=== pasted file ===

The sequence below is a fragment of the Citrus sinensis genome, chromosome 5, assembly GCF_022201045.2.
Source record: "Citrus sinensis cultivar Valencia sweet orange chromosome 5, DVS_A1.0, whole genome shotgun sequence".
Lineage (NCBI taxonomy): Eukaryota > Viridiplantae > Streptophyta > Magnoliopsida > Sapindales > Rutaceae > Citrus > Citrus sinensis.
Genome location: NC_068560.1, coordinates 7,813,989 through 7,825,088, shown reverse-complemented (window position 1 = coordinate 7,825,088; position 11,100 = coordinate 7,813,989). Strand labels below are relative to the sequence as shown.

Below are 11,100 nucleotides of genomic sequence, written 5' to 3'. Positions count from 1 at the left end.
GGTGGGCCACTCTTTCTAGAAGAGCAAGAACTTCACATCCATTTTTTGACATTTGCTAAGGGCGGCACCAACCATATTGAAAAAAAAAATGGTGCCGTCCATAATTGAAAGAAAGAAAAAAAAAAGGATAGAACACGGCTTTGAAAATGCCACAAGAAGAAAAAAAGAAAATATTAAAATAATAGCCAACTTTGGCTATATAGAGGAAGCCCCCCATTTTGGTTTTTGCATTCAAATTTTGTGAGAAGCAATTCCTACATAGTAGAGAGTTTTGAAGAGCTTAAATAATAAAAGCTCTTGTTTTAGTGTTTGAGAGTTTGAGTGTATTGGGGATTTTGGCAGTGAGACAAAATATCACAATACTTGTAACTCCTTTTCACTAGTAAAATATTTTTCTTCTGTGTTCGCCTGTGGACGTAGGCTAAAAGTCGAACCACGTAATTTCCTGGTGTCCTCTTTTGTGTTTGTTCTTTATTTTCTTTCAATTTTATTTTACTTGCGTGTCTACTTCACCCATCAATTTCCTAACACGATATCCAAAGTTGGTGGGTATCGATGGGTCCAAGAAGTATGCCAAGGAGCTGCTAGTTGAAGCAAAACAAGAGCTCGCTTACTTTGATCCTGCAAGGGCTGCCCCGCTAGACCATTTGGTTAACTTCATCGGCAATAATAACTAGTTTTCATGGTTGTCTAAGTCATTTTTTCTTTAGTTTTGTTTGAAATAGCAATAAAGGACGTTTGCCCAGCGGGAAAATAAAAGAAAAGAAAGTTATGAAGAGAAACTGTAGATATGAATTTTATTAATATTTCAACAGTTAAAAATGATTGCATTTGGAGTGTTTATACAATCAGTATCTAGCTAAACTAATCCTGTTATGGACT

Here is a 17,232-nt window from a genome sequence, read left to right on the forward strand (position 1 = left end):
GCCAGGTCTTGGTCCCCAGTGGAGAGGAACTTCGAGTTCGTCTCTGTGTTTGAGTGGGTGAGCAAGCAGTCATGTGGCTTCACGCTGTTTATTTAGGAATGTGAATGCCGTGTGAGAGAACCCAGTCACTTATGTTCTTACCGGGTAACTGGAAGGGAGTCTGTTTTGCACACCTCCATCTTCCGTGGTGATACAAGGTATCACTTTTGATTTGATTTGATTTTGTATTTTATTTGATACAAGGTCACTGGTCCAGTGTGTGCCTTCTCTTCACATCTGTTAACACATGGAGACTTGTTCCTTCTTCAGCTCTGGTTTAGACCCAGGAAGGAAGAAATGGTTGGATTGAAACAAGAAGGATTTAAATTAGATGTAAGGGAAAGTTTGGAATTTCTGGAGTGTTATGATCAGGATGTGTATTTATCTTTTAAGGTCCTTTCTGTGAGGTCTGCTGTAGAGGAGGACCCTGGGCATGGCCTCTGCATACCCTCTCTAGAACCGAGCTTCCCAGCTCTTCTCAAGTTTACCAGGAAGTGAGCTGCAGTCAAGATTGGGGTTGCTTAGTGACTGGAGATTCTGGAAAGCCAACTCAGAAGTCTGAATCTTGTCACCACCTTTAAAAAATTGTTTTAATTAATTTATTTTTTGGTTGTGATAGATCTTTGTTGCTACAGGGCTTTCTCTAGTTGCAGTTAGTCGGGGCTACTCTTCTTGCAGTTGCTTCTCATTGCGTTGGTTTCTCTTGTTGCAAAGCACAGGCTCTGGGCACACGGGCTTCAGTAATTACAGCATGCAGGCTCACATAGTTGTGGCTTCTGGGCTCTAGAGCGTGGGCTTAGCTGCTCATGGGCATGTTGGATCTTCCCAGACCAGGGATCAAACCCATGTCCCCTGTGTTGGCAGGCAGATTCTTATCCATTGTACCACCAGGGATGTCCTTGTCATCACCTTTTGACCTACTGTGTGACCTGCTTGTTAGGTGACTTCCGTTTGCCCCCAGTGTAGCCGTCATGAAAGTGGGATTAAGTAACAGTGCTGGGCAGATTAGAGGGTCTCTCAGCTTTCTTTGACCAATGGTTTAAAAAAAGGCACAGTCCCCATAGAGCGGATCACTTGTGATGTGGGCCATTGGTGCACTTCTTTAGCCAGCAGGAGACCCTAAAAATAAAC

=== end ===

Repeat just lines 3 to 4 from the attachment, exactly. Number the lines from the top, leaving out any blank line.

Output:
Lineage (NCBI taxonomy): Eukaryota > Viridiplantae > Streptophyta > Magnoliopsida > Sapindales > Rutaceae > Citrus > Citrus sinensis.
Genome location: NC_068560.1, coordinates 7,813,989 through 7,825,088, shown reverse-complemented (window position 1 = coordinate 7,825,088; position 11,100 = coordinate 7,813,989). Strand labels below are relative to the sequence as shown.